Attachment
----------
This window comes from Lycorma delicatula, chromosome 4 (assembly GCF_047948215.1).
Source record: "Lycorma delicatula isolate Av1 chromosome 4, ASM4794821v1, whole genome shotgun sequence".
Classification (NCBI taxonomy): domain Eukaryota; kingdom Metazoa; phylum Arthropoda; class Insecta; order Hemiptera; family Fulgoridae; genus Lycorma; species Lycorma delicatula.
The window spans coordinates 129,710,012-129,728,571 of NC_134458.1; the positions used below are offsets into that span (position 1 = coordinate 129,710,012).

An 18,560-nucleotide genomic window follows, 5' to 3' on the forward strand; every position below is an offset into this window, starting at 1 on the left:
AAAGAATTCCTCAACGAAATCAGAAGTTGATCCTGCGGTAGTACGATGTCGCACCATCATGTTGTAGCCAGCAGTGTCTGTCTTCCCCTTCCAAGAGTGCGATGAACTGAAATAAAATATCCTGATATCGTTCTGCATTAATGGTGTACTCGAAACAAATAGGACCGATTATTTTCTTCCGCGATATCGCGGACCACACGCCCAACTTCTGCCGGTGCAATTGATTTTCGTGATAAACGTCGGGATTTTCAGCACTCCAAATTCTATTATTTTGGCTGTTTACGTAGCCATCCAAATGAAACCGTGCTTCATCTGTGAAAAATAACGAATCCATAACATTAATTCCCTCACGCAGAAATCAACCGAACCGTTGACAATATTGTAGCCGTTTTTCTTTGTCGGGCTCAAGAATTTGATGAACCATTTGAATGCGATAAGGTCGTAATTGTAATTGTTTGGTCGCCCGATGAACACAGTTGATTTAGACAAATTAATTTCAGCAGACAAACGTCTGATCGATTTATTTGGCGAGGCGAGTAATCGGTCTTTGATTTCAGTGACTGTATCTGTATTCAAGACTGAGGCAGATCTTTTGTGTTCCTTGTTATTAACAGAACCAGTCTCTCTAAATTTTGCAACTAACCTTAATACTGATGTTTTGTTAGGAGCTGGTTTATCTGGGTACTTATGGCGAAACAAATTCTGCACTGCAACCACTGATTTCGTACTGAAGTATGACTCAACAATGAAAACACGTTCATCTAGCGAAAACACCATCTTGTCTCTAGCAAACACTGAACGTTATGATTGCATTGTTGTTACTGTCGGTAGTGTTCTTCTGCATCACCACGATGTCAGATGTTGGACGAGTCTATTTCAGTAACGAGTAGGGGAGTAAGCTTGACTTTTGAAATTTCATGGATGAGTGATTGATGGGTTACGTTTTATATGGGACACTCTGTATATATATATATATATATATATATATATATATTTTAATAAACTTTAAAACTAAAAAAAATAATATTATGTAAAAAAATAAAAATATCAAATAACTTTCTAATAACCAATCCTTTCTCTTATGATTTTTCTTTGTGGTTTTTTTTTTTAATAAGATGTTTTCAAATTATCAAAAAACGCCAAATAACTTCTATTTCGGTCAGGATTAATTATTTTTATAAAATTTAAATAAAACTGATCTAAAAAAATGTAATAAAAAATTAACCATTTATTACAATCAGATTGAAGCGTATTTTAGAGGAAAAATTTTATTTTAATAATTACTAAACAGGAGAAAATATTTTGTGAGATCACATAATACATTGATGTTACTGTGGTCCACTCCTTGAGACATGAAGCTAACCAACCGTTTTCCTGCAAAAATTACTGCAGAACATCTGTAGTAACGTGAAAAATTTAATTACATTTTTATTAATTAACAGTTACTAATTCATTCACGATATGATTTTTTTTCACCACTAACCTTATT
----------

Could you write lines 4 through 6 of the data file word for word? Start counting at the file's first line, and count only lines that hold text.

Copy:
The window spans coordinates 129,710,012-129,728,571 of NC_134458.1; the positions used below are offsets into that span (position 1 = coordinate 129,710,012).

An 18,560-nucleotide genomic window follows, 5' to 3' on the forward strand; every position below is an offset into this window, starting at 1 on the left:
AAAGAATTCCTCAACGAAATCAGAAGTTGATCCTGCGGTAGTACGATGTCGCACCATCATGTTGTAGCCAGCAGTGTCTGTCTTCCCCTTCCAAGAGTGCGATGAACTGAAATAAAATATCCTGATATCGTTCTGCATTAATGGTGTACTCGAAACAAATAGGACCGATTATTTTCTTCCGCGATATCGCGGACCACACGCCCAACTTCTGCCGGTGCAATTGATTTTCGTGATAAACGTCGGGATTTTCAGCACTCCAAATTCTATTATTTTGGCTGTTTACGTAGCCATCCAAATGAAACCGTGCTTCATCTGTGAAAAATAACGAATCCATAACATTAATTCCCTCACGCAGAAATCAACCGAACCGTTGACAATATTGTAGCCGTTTTTCTTTGTCGGGCTCAAGAATTTGATGAACCATTTGAATGCGATAAGGTCGTAATTGTAATTGTTTGGTCGCCCGATGAACACAGTTGATTTAGACAAATTAATTTCAGCAGACAAACGTCTGATCGATTTATTTGGCGAGGCGAGTAATCGGTCTTTGATTTCAGTGACTGTATCTGTATTCAAGACTGAGGCAGATCTTTTGTGTTCCTTGTTATTAACAGAACCAGTCTCTCTAAATTTTGCAACTAACCTTAATACTGATGTTTTGTTAGGAGCTGGTTTATCTGGGTACTTATGGCGAAACAAATTCTGCACTGCAACCACTGATTTCGTACTGAAGTATGACTCAACAATGAAAACACGTTCATCTAGCGAAAACACCATCTTGTCTCTAGCAAACACTGAACGTTATGATTGCATTGTTGTTACTGTCGGTAGTGTTCTTCTGCATCACCACGATGTCAGATGTTGGACGAGTCTATTTCAGTAACGAGTAGGGGAGTAAGCTTGACTTTTGAAATTTCATGGATGAGTGATTGATGGGTTACGTTTTATATGGGACACTCTGTATATATATATATATATATATATATATATATATTTTAATAAACTTTAAAACTAAAAAAAATAATATTATGTAAAAAAATAAAAATATCAAATAACTTTCTAATAACCAATCCTTTCTCTTATGATTTTTCTTTGTGGTTTTTTTTTTTAATAAGATGTTTTCAAATTATCAAAAAACGCCAAATAACTTCTATTTCGGTCAGGATTAATTATTTTTATAAAATTTAAATAAAACTGATCTAAAAAAATGTAATAAAAAATTAACCATTTATTACAATCAGATTGAAGCGTATTTTAGAGGAAAAATTTTATTTTAATAATTACTAAACAGGAGAAAATATTTTGTGAGATCACATAATACATTGATGTTACTGTGGTCCACTCCTTGAGACATGAAGCTAACCAACCGTTTTCCTGCAAAAATTACTGCAGAACATCTGTAGTAACGTGAAAAATTTAATTACATTTTTATTAATTAACAGTTACTAATTCATTCACGATATGATTTTTTTTCACCACTAACCTTATT